top of page
Search
  • dmyrtos

Low Back Pain - New World Health Organization (WHO) Guidelines

Person with low back pain

Working as both a clinician and as a professor during the global pandemic, I had first-hand insight into the lack of understanding and amount of misinformation amongst my patients and students, regarding general issues of health and well-being.  What the World Health Organization terms the “infodemic” explains this overabundance of information (some accurate and some not) that is available to us today and how it can lead to uncertainty in our patients (and my students!) and potentially to worsening physical and mental well-being.  I am particularly concerned with the lack of understanding and misinformation regarding simple concepts such as the importance of lifestyle factors (eg. exercise and diet) on overall health and how to best treat common conditions, such as chronic low back pain.


Recently I was honoured to be part of a group commissioned by the WHO to perform research to help them create clinical practice guidelines for chronic low back pain. Specifically, my research team looked into the benefits/harm of different interventions for chronic low back pain. We screend thousands of articles and published our results on what types of treatment had the best evidence. The WHO then used our articles to make their own guideline that is now available to the public. I have attached the link to my team's articles and also the WHO guideline at the bottom of this post but I'll review some of the key findings below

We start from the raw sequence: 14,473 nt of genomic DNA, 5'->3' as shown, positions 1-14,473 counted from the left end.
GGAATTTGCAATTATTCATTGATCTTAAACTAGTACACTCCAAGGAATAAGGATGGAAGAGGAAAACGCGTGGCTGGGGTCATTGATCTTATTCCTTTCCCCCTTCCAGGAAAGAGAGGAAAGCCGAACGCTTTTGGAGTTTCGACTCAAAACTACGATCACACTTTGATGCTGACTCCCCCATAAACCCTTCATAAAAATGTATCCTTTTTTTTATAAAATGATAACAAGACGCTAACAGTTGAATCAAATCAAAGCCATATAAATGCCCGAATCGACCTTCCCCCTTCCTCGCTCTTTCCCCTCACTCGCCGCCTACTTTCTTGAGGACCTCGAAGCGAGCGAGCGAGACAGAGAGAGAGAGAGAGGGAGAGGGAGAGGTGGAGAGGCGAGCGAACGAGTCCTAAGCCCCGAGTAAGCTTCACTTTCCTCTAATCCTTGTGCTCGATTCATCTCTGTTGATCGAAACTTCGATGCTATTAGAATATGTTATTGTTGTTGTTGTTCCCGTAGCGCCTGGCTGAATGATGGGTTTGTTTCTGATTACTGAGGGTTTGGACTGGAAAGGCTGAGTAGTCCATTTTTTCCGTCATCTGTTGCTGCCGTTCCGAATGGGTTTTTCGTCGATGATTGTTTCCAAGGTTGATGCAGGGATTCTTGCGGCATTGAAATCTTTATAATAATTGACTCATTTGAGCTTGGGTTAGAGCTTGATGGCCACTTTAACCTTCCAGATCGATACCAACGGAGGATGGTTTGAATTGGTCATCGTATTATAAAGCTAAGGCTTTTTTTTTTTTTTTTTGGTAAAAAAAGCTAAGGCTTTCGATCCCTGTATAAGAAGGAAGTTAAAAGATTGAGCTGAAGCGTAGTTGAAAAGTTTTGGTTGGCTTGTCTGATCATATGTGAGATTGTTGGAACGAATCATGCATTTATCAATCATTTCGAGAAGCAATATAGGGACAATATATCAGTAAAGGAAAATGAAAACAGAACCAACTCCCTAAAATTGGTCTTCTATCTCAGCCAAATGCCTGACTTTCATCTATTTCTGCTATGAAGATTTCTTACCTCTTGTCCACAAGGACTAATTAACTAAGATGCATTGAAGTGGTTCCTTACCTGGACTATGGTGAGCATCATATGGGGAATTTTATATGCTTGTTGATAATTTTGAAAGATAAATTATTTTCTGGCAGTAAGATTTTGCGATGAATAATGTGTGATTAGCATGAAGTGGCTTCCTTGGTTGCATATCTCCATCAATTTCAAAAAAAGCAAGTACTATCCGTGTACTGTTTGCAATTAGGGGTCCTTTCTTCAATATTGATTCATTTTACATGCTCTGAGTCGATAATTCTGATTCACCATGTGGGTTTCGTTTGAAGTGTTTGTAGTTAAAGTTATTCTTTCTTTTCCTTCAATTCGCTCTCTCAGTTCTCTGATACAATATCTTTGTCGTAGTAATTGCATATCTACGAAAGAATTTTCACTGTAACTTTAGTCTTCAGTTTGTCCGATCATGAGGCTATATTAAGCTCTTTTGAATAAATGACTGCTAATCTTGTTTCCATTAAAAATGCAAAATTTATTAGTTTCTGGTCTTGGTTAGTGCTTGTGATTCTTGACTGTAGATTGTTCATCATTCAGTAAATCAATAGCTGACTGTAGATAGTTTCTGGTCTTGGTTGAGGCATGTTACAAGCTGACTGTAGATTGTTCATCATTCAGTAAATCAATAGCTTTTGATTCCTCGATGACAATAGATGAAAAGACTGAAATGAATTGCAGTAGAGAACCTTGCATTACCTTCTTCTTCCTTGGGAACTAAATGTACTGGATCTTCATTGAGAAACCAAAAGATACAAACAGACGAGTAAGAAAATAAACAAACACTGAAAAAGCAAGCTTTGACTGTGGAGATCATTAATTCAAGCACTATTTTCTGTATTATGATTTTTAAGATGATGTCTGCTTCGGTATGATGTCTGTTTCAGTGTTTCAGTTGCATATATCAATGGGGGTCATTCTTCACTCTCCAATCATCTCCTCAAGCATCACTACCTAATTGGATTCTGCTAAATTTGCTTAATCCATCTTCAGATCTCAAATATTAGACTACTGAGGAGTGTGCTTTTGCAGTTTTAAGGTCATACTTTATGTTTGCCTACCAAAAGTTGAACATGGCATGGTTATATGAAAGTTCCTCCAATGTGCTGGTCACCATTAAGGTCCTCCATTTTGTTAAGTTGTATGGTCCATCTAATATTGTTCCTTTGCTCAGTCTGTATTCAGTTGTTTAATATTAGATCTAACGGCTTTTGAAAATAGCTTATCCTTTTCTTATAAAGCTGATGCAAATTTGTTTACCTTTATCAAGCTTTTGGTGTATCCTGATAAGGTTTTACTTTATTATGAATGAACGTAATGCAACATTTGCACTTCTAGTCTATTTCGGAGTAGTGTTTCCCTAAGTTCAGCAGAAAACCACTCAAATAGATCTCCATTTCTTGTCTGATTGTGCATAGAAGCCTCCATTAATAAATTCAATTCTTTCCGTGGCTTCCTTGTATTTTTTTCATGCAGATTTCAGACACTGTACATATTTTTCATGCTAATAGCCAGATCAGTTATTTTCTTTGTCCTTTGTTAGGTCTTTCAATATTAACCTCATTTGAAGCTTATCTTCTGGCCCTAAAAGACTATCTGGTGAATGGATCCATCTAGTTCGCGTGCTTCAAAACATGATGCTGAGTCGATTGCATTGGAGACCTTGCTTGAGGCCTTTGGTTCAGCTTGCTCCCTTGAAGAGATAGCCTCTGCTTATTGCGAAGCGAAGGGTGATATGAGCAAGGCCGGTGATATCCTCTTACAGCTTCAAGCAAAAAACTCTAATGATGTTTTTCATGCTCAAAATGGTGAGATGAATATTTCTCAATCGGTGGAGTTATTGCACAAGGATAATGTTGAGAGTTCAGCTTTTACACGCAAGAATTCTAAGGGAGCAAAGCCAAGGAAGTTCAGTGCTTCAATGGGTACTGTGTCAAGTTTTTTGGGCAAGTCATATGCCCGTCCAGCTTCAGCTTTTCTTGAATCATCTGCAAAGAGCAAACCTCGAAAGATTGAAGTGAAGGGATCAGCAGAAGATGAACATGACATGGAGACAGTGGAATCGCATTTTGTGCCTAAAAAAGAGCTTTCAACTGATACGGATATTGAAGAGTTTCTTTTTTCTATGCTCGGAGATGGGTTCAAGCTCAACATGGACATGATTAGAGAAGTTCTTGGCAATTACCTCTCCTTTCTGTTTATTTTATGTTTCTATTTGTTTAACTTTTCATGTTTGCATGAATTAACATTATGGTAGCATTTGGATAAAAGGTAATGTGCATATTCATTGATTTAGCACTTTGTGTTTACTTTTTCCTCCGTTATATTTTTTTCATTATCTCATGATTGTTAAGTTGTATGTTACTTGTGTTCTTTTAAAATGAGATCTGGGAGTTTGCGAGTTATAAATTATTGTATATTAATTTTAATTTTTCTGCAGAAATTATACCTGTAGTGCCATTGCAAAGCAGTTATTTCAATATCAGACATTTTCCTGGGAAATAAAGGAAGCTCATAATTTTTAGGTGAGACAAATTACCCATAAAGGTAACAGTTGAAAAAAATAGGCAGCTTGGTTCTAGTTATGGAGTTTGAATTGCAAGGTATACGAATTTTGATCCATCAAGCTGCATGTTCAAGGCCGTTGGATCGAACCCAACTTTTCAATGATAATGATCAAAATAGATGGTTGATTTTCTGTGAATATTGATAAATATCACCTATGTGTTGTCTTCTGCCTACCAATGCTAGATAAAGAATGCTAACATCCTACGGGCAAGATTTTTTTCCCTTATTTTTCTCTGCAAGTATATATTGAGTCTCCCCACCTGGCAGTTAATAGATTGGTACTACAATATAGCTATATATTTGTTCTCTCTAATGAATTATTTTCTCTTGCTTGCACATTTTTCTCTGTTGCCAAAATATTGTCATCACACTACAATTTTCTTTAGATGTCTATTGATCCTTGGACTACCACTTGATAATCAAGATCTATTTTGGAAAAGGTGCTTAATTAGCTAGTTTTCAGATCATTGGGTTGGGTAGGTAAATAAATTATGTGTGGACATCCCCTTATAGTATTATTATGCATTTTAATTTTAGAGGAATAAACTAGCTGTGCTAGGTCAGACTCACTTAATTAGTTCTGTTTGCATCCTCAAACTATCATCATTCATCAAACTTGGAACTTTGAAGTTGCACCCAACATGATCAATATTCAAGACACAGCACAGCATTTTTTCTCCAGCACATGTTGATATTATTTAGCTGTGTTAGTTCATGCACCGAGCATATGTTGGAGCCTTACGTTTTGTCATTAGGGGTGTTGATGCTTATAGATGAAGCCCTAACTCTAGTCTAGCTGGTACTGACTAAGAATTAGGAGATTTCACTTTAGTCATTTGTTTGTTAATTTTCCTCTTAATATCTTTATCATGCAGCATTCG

WHO recommendations for management of chronic low back pain include:


  1. Proper education and/or advice interventions from your health care provider

  2. Structured exercise program

  3. Acupuncture

  4. Chiropractic care

  5. Massage


For a more detailed explanation feel free to look through the links below or reach out to Dr. Myrtos directly with any questions you may have by clicking "Got a Question?".



Research published by Dr. Myrtos for the WHO:

  1. Systematic Review to Inform a World Health Organization (WHO) Clinical Practice Guideline: Benefits and Harms of Structured and Standardized Education or Advice for Chronic Primary low back pain in Adults. https://pubmed.ncbi.nlm.nih.gov/37991651/

  2. Systematic Review to Inform a World Health Organization (WHO) Clinical Practice Guideline: Benefits and Harms of Needling Therapies for Chronic Primary Low Back Pain in Adults. https://pubmed.ncbi.nlm.nih.gov/37991648/

  3. Systematic Review to Inform a World Health Organization (WHO) Clinical Practice Guideline: Benefits and Harms of Transcutaneous Electrical Nerve Stimulation (TENS) for Chronic Primary Low Back Pain in Adults. https://pubmed.ncbi.nlm.nih.gov/37991646/



26 views0 comments

Recent Posts

See All

Comments


bottom of page